BMW X1 Review

Find out more about the BMW X1 in the latest MOTORS Review

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Out of 5


  • Good to drive
  • Diesels are cheap to run
  • Practical interior layout


  • Expensive compared to rivals
  • Not great off-road
  • Firm ride
Model Review

The sector of the market that is currently booming is that of the SUV/Crossover. More models are being unveiled every year as people look to have more practicality and the look of an adaptable off-roader.

BMW’s effort for the compact end of the market came in 2009 in the shape of the X1, which had similarities with the brand’s 1 Series in terms of looks, but was a bit beefier and built up for potential off-roading.

As the baby of BMW’s SUV line-up, it was clearly never going to be as practical as its larger siblings but did well when it competed against its market rivals.

The new version, which was introduced in 2015, brought a much altered but distinct BMW look and was much more gainly the first version.

Latest Model

Brought in towards the end of 2015, the second generation X1 was seen as a decent evolution for the crossover, as the looks had a marked improvement and it grew slightly to make it more practical than before.

A major issue for the X1, however, was that the price jumped by £3,000 in between generations, which is quite a leap considering many of its cheaper rivals did just as good a job but undercut the X1 considerably on price.

What the X1 does have on its side is a premium feel and with the BMW badge comes good standard features and at least a decent attempt at a strong driving experience.

With plenty of improvements needed over the first generation – which wasn’t great to drive, cramped and very disappointing on the whole – BMW look to be on par with the Audi Q3 and Mercedes GLA who are cornering the small SUV market.

Value for money

The cost of the X1 has been increased considerably for the second generation and that may push some people away from it. But you do get plenty of accessories with it so it can compete with its German rivals, such as electrically folding rear seats two-zone automatic air conditioning, cruise control with braking function, Bluetooth hands-free and media streaming, BMW ConnectedDrive services, multi-function leather sport steering wheel and park distance control.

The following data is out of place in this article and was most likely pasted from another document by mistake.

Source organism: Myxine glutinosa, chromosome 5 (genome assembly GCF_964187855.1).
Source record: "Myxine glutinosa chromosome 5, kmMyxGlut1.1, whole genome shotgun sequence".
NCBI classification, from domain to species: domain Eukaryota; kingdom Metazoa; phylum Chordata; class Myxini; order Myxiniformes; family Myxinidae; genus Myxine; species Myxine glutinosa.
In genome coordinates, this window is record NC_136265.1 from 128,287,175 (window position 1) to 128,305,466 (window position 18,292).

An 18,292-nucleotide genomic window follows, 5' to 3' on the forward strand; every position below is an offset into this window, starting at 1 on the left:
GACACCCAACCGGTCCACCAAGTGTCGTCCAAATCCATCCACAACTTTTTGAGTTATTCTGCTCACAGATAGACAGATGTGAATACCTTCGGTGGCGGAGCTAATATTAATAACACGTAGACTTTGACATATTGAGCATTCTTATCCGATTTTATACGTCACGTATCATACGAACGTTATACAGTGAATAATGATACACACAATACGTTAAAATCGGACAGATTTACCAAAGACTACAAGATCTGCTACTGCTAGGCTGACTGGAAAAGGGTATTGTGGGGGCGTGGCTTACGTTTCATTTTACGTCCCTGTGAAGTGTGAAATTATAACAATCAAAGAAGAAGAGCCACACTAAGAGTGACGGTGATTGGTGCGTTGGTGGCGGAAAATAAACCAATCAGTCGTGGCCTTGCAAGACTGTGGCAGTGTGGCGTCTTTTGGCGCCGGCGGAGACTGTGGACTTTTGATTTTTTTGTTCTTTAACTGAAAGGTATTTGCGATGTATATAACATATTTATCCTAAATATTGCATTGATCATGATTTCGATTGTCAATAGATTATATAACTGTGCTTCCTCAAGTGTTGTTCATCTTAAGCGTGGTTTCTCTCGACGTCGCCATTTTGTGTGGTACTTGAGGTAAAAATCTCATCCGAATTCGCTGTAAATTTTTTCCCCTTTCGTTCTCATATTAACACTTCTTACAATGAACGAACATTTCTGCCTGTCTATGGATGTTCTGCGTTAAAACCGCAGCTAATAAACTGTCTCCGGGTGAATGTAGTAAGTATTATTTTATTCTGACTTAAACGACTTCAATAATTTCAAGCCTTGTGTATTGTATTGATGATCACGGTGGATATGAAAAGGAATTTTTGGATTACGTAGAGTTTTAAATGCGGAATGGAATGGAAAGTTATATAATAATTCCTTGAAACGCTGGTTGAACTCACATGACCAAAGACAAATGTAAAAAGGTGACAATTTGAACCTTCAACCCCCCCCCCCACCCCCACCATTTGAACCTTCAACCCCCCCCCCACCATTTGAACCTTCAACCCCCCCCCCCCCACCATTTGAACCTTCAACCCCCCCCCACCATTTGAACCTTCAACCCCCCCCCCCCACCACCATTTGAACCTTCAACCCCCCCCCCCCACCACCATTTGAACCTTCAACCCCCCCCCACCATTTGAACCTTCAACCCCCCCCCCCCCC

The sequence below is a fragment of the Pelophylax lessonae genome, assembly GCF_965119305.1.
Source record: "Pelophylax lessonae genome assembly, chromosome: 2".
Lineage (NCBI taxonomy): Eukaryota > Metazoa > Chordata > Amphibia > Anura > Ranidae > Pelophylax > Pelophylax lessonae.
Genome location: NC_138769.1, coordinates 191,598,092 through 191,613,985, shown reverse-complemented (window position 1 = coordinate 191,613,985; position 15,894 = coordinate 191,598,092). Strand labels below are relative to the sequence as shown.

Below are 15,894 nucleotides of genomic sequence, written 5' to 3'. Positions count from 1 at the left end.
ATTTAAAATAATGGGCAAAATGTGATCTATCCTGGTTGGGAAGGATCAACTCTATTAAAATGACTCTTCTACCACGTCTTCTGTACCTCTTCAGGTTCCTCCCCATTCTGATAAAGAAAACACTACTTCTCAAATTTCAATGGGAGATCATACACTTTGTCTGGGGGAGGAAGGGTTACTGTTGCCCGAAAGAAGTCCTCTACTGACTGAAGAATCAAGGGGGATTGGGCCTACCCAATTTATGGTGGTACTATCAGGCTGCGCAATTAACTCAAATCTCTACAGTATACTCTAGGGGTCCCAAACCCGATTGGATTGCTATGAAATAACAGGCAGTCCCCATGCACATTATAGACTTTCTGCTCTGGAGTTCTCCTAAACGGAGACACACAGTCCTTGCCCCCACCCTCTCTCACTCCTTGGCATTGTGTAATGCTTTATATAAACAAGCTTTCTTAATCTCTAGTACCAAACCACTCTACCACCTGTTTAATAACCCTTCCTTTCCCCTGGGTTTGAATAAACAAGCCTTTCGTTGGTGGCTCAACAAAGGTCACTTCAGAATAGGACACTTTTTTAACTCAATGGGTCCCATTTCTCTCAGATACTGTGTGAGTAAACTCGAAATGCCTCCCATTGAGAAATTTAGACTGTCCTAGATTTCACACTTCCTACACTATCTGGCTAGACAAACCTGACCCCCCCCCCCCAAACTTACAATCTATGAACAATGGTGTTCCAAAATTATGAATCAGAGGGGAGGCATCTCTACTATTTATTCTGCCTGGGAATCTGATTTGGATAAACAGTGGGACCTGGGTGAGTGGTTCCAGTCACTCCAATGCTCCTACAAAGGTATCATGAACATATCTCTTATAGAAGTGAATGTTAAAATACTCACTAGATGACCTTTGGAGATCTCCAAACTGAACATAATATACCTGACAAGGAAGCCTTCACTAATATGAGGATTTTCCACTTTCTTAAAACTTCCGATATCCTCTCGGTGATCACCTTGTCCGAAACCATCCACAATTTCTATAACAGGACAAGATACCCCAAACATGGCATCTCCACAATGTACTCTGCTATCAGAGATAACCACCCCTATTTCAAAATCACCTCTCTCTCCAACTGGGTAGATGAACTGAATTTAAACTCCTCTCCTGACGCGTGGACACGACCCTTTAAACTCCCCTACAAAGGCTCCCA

As well as a lot of other quality accessories, the X1 has been given a new range of more efficient engines making it a much better proposition than before. The second gen X1 starts from £27,990 for the SE model, which is a leap from the previous version, but does mean high-spec used models of the current generation can undercut it.

If you’re looking for a high-spec X1 but don’t want to pay the rather high starting price, there are low-mileage options on the used market that are cheaper. One such example is a 2015 xLine model, which is fitted with a 2.0-litre 228bhp diesel and the xDrive all-wheel drive system.

Also included in this model is heated front seats, BMW’s performance control system, powered tailgate, automatic sports transmission, xLine package and leather interior trim. With only 3,555 miles on the clock in its two years, it hasn’t been pushed hard at all and with a price of £27,475 it is not only cheaper but better equipped as well.

Looks and image

One noticeable improvement with the X1 is how it looks and the exterior is definitely more appealing than with the first generation. It looks more muscular than before and fits in with the rest of the BMW ‘X’ range with sharper lines and a beefier front end.

The grille has also been improved to fit in with the rest of the design and is a much more pleasing prospect in the premium crossover segment. The interior is quite interesting also, with little touches of personality here and there with the colourful band across the dash and contrast stitching. But everything is as you were in BMW terms, with everything in the right place and of a sturdy build.

Something that BMW is very good at is making its cars drive very well no matter the size and shape and in the X1 guise, the German brand has done another very good job. The steering is well-weighted throughout the speed range – lighter feel at the bottom end and a heavier, more assured feel at higher speeds – and precise when cornering, although it can be lacking in feedback.

Body roll has been kept under wraps as well and despite a high stance and riding position, you don’t feel like you get swamped in the corners. The adaptive suspension also helps with overall driving feel.

Fitting the adaptive suspension does make a lot of difference to how the car feels in terms of comfort. With it applied the X1 can soak up the bumps in comfort mode and feel dynamic when needed.

The standard suspension does well also but isn’t as composed overall as the adaptive suspension, so that is an option well worth looking at. Another big improvement on the previous generation is the rear passenger space and taller adults are now able to sit in the back with plenty of head and legroom to spare.

Space and practicality

The X1 is a class leader in terms of boot size and practicality, which is another major improvement on the MkI X1. A boot space of 505 litres, which extends to 1,550 litres with the rear seats folded, is much better than all its premium crossover rivals.

The rear seats can be folded down electrically with a switch in the boot and the front passenger seat can be folded down as well to offer a two-metre long load space. There are plenty of storage spaces and solutions throughout the cabin, including under-seat spaces and door pockets.

Safety-wise, the X1 performs very well by scoring five stars on the Euro NCAP and rated highly in all areas of the testing process – including a 90 per cent rating on adult safety, a child occupant rating of 87 per cent and a safety assist score of 77 per cent.